Expectation: Traders welcome new ways of thinking and fresh perspectives, basically anything that can give you an edge over other traders.
Reality: There is one path to success: do what everyone else was doing. And everyone else was only doing what they were doing because that’s what we were told to do in order to succeed. Second warning sign: an MD literally recommended us to “keep our head down” and just diligently do what the higher-ups told us to.
Expectation: fun, meaningful work.
Reality: On popular desks2, you don’t even trade until 2+ years in. Someone I talked to said her analyst years were “miserable”. Everyone I talked to agreed that the first few years were “a grind”.
What does that mean, exactly? During your analyst years, developing a life outside work is hard.3 The prospects of throwing away 2 years of my life just to be promoted to an associate, then vice president, etc., seemed so pointless. Even as an intern, the expected trajectory ahead of me felt extremely unsatisfying.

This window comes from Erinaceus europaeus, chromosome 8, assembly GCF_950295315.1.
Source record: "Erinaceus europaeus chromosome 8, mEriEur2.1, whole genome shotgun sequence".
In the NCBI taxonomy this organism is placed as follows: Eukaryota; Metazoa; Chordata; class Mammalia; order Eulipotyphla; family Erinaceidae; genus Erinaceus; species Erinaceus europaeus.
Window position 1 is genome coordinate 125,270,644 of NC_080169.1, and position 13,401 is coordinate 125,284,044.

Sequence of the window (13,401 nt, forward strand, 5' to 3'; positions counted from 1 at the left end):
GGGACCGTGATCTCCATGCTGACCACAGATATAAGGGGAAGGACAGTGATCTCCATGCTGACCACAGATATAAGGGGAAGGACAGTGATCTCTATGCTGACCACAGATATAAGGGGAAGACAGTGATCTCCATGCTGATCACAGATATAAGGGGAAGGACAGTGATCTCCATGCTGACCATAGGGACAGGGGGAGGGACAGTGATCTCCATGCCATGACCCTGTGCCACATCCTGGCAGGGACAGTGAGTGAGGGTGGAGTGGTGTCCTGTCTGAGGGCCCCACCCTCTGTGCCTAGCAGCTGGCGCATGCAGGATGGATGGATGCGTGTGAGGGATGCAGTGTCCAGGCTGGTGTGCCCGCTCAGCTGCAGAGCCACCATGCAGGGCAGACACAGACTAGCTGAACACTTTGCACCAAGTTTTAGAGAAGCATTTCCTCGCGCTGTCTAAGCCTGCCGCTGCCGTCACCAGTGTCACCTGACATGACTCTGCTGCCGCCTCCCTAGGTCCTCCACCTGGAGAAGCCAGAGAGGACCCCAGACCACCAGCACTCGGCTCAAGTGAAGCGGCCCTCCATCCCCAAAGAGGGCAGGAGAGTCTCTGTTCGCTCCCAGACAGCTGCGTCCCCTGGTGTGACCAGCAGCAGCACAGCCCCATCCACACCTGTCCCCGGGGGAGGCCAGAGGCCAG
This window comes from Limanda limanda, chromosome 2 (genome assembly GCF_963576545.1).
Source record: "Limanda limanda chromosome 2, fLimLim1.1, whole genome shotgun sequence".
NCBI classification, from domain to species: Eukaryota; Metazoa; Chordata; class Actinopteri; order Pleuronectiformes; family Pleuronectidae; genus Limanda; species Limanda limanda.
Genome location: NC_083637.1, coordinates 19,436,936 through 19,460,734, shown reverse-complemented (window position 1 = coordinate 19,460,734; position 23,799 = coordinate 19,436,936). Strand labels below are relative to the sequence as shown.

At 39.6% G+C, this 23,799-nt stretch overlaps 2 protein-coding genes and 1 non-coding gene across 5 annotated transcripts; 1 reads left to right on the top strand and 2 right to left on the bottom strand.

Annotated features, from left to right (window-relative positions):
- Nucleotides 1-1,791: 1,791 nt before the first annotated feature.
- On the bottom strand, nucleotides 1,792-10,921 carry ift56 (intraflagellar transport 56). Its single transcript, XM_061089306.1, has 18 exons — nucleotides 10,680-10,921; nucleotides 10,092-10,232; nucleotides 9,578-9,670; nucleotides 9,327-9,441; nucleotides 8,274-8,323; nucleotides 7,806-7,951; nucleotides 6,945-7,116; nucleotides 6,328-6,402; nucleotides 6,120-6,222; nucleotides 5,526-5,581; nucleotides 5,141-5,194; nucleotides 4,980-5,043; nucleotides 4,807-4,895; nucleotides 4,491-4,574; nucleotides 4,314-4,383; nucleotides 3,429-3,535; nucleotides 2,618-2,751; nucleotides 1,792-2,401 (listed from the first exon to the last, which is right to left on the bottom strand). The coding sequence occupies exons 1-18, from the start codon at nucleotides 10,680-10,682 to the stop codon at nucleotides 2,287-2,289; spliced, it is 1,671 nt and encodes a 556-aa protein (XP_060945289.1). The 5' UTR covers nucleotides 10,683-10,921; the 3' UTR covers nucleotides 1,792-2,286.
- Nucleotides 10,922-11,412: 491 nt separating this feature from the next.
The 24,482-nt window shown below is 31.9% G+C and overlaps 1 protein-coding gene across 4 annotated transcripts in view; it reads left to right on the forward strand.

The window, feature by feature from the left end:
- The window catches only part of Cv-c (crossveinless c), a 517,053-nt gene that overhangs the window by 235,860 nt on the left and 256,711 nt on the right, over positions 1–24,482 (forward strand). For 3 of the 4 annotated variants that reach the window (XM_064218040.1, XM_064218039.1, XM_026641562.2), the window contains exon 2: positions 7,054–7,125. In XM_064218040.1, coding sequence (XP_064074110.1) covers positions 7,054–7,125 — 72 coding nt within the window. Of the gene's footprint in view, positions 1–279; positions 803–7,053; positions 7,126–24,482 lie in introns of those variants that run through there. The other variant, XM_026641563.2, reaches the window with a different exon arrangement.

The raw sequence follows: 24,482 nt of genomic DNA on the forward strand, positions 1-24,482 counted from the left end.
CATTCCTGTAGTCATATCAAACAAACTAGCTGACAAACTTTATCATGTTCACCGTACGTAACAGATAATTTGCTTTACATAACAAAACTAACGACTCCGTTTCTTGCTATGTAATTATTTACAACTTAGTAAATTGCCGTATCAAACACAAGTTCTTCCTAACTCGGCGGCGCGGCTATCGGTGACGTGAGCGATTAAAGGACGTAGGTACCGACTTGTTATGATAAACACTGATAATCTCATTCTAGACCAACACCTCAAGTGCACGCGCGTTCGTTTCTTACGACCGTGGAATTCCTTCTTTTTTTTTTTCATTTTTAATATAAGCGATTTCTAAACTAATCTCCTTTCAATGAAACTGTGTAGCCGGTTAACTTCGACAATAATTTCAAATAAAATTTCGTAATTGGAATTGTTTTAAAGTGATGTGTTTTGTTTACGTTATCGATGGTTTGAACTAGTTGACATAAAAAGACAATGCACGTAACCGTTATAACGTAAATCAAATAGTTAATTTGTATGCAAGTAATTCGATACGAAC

Plus, even getting to be an associate didn’t sound enjoyable. Someone remarked that the placement process is “just like sorority rush”, which I wanted nothing to do with.
The worst part: that (basically) no one shared my sentiments. I didn’t want my only identity to be my job. I wanted to develop myself personally and have my own hobbies/interests/friends outside of my professional career. I wanted the quality of my work to be noticed, not just that I “showed enough interest”. That all felt reasonable to me, so why did my peers think otherwise?
At first, I thought, well, maybe if I went to x or y bank instead, it would’ve been a better experience. But how different could it be? Everyone I talked to said the work was the same across all banks, with “culture” or “people” being the only difference. So I decided the only thing to do is pivot, and pivot hard. Goodbye, Big Finance.
For most of college I had an answer to the terrifying question, “What do you want to do after graduation?” Suddenly, I didn’t anymore, and that was even more scary. Hence my senior year crisis about employment. After all, is it even realistic to say I want to have a job that I actually enjoy + find meaning in, and at the same time surround myself with genuine people who care about me as a person? Who knows… I’m in the middle of finding out!